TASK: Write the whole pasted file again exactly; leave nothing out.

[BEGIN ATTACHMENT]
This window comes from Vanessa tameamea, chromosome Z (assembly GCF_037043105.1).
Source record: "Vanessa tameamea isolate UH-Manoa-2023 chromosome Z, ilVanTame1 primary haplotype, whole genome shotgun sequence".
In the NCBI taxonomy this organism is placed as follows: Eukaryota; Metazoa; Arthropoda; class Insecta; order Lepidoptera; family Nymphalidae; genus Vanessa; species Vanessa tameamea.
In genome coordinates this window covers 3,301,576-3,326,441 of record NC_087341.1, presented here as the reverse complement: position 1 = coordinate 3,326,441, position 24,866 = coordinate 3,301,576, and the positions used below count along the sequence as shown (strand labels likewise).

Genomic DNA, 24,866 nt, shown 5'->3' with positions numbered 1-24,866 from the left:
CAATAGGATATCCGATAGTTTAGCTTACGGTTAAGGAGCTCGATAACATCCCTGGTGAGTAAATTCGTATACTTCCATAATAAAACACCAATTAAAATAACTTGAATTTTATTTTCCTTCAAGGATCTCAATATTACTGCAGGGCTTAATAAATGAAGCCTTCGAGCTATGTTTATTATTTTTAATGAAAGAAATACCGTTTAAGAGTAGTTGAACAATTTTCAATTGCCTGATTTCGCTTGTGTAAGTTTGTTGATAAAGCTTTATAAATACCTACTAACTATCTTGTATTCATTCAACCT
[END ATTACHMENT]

This window comes from Vanessa tameamea, chromosome Z (assembly GCF_037043105.1).
Source record: "Vanessa tameamea isolate UH-Manoa-2023 chromosome Z, ilVanTame1 primary haplotype, whole genome shotgun sequence".
In the NCBI taxonomy this organism is placed as follows: Eukaryota; Metazoa; Arthropoda; class Insecta; order Lepidoptera; family Nymphalidae; genus Vanessa; species Vanessa tameamea.
In genome coordinates this window covers 3,301,576-3,326,441 of record NC_087341.1, presented here as the reverse complement: position 1 = coordinate 3,326,441, position 24,866 = coordinate 3,301,576, and the positions used below count along the sequence as shown (strand labels likewise).

Genomic DNA, 24,866 nt, shown 5'->3' with positions numbered 1-24,866 from the left:
CAATAGGATATCCGATAGTTTAGCTTACGGTTAAGGAGCTCGATAACATCCCTGGTGAGTAAATTCGTATACTTCCATAATAAAACACCAATTAAAATAACTTGAATTTTATTTTCCTTCAAGGATCTCAATATTACTGCAGGGCTTAATAAATGAAGCCTTCGAGCTATGTTTATTATTTTTAATGAAAGAAATACCGTTTAAGAGTAGTTGAACAATTTTCAATTGCCTGATTTCGCTTGTGTAAGTTTGTTGATAAAGCTTTATAAATACCTACTAACTATCTTGTATTCATTCAACCT